The letter to the chief minister claims that despite the Union Health Ministry's warnings about the significant health and socioeconomic repercussions of heatwaves, the Delhi administration has demonstrated apathy towards this issue
In response to the lack of urgency and lack of action in reducing the effects of excessive heat episodes on vulnerable individuals in the nation's capital, Greenpeace India wrote to Delhi Chief Minister Arvind Kejriwal. Members of Greenpeace India also held a protest at the Delhi Secretariat, calling on the city government to implement a thorough heat action plan (HAP) by the end of June. According to the letter to the chief minister, the Delhi government has shown apathy toward this matter despite the Union Health Ministry's warnings about the serious health and socio-economic effects of heatwaves.
The main form of government response to economically harmful and lethal heat waves is HAPs. To lessen the effects of heatwaves, they recommend a range of activities, disaster responses, and post-heatwave reaction measures. We stressed the urgent necessity for the Delhi administration to release and implement a heat response plan given the terrible effects more than half of Delhi's population will experience during the 2022 heatwaves. Avinash Kumar Chanchal, campaign manager for Greenpeace India, added that we also submitted a thorough list of requests to address the problem efficiently.
These requirements include releasing the draft HAP for public comment by the end of June, incorporating scientific climate projections based on hyperlocal data, tailoring adaptation and mitigation measures to different vulnerable groups, establishing early warning systems, identifying and aiding the most vulnerable populations, ensuring policy integration across relevant departments, establishing a centralised funding mechanism, making HAPs legally binding, and providing urgent healthcare for heatstroke-affected individuals, and incorporating nature-based cooling systems and green spaces in the plan. In light of the forecasts for even more intense summers with the impending effects of El Nino, Greenpeace India asked the AAP administration to give priority to these requests and take action right away to prevent human and economic fatalities.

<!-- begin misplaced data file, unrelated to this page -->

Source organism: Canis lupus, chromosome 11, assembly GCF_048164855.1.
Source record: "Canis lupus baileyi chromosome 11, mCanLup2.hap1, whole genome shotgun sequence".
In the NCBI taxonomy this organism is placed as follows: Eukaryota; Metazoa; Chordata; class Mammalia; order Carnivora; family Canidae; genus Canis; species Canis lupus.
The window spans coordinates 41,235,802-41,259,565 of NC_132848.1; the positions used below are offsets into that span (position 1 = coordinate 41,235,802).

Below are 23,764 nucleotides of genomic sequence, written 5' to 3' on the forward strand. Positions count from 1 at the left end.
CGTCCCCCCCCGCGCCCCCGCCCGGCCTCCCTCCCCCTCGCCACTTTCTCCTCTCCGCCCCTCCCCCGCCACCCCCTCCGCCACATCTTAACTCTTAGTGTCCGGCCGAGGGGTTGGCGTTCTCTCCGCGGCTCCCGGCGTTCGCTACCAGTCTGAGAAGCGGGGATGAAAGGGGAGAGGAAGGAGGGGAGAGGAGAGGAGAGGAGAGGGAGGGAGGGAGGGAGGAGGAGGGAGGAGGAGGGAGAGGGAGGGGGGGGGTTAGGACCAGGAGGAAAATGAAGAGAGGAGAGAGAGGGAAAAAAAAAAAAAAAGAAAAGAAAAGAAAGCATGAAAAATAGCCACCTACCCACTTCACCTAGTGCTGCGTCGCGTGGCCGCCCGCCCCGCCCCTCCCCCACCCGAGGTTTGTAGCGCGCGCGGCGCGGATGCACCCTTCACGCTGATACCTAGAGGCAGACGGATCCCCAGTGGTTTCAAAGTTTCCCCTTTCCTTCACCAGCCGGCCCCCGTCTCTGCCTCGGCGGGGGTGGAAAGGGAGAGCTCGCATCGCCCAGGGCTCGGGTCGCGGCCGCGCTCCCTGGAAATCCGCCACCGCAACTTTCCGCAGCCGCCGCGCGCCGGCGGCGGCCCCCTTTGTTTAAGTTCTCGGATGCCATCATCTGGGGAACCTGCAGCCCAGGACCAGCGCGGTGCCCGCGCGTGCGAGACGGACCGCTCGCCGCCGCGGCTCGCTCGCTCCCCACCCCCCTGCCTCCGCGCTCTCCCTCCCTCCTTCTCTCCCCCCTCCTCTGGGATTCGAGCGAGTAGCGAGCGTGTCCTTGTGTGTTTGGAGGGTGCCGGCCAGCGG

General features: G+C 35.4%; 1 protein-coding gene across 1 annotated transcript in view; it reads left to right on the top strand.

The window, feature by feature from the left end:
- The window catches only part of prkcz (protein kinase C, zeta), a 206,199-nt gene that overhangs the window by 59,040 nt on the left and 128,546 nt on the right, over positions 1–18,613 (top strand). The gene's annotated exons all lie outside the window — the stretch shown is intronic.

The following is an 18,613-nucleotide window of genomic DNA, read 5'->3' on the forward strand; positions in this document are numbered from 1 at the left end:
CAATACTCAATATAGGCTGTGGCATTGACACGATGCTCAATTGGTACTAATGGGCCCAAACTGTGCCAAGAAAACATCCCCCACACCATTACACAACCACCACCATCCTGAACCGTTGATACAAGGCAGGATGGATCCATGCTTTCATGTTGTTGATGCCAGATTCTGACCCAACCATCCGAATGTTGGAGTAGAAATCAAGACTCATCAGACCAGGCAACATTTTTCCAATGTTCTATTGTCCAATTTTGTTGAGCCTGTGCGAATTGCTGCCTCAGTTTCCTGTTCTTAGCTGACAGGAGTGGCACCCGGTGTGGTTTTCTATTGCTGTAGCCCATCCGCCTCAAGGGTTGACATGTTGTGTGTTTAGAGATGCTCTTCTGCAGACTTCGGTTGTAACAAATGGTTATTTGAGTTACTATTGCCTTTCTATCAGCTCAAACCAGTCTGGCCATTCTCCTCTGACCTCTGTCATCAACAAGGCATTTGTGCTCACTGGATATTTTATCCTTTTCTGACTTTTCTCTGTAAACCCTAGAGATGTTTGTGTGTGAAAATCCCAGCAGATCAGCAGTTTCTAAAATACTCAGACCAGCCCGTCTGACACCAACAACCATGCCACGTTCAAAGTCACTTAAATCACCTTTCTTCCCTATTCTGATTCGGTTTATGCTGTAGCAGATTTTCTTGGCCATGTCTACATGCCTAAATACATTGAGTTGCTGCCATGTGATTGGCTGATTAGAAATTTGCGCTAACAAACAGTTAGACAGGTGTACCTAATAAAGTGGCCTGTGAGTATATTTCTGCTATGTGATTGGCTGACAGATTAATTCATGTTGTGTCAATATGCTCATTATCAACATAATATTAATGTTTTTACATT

El Nino, the warming of the Pacific Ocean waters close to South America, is typically linked to a weakened monsoon wind pattern and dry weather in India. According to a report released in May by the India Meteorological Department (IMD), the majority of India would experience a rise of 12–18 days in the length of heatwaves by 2060.According to research written by scientists Kamaljit Ray, S S Ray, R K Giri, and A P Dimri, as well as M Rajeevan, a former secretary of the Ministry of Earth Sciences, more than 17,000 lives were lost in India due to heat waves over the course of 50 years.
According to the paper, if preventative and reactive measures are not adopted, a small increase in average temperature or a modest lengthening of heatwaves could cause a considerable rise in mortality rates in India. On a national level, India has not yet formally recognised heatwaves as a natural catastrophe. Extremely hot spells can have a huge impact on human health, but research has also shown that many crops can experience reproductive failure and output reductions that are severe.